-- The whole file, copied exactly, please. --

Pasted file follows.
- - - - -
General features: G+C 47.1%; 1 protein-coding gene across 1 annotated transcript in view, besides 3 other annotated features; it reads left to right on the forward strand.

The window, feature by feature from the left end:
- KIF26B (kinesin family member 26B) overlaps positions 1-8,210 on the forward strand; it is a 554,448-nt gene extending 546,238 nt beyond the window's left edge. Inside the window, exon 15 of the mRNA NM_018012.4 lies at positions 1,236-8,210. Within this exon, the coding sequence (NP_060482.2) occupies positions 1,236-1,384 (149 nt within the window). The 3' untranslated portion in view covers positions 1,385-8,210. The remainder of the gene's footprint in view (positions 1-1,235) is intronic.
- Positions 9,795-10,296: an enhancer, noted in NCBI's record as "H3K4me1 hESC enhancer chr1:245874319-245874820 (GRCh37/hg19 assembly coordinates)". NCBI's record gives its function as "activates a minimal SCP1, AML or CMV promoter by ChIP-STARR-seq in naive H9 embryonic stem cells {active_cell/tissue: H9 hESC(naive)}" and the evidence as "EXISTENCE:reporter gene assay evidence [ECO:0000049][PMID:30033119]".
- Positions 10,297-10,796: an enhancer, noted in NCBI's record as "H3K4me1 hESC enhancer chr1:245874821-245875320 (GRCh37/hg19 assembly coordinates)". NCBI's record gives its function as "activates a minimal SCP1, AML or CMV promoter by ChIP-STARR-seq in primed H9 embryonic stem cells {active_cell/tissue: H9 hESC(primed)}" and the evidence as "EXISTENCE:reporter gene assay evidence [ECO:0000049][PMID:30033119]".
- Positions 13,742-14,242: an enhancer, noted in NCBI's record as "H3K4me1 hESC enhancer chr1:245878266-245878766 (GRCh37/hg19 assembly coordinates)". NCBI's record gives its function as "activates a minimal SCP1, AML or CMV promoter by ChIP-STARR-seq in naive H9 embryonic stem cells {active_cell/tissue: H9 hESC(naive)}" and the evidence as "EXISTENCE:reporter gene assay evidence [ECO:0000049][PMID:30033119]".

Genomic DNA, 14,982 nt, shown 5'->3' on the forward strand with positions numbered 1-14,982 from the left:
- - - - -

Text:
General features: G+C 47.1%; 1 protein-coding gene across 1 annotated transcript in view, besides 3 other annotated features; it reads left to right on the forward strand.

The window, feature by feature from the left end:
- KIF26B (kinesin family member 26B) overlaps positions 1-8,210 on the forward strand; it is a 554,448-nt gene extending 546,238 nt beyond the window's left edge. Inside the window, exon 15 of the mRNA NM_018012.4 lies at positions 1,236-8,210. Within this exon, the coding sequence (NP_060482.2) occupies positions 1,236-1,384 (149 nt within the window). The 3' untranslated portion in view covers positions 1,385-8,210. The remainder of the gene's footprint in view (positions 1-1,235) is intronic.
- Positions 9,795-10,296: an enhancer, noted in NCBI's record as "H3K4me1 hESC enhancer chr1:245874319-245874820 (GRCh37/hg19 assembly coordinates)". NCBI's record gives its function as "activates a minimal SCP1, AML or CMV promoter by ChIP-STARR-seq in naive H9 embryonic stem cells {active_cell/tissue: H9 hESC(naive)}" and the evidence as "EXISTENCE:reporter gene assay evidence [ECO:0000049][PMID:30033119]".
- Positions 10,297-10,796: an enhancer, noted in NCBI's record as "H3K4me1 hESC enhancer chr1:245874821-245875320 (GRCh37/hg19 assembly coordinates)". NCBI's record gives its function as "activates a minimal SCP1, AML or CMV promoter by ChIP-STARR-seq in primed H9 embryonic stem cells {active_cell/tissue: H9 hESC(primed)}" and the evidence as "EXISTENCE:reporter gene assay evidence [ECO:0000049][PMID:30033119]".
- Positions 13,742-14,242: an enhancer, noted in NCBI's record as "H3K4me1 hESC enhancer chr1:245878266-245878766 (GRCh37/hg19 assembly coordinates)". NCBI's record gives its function as "activates a minimal SCP1, AML or CMV promoter by ChIP-STARR-seq in naive H9 embryonic stem cells {active_cell/tissue: H9 hESC(naive)}" and the evidence as "EXISTENCE:reporter gene assay evidence [ECO:0000049][PMID:30033119]".

Genomic DNA, 14,982 nt, shown 5'->3' on the forward strand with positions numbered 1-14,982 from the left: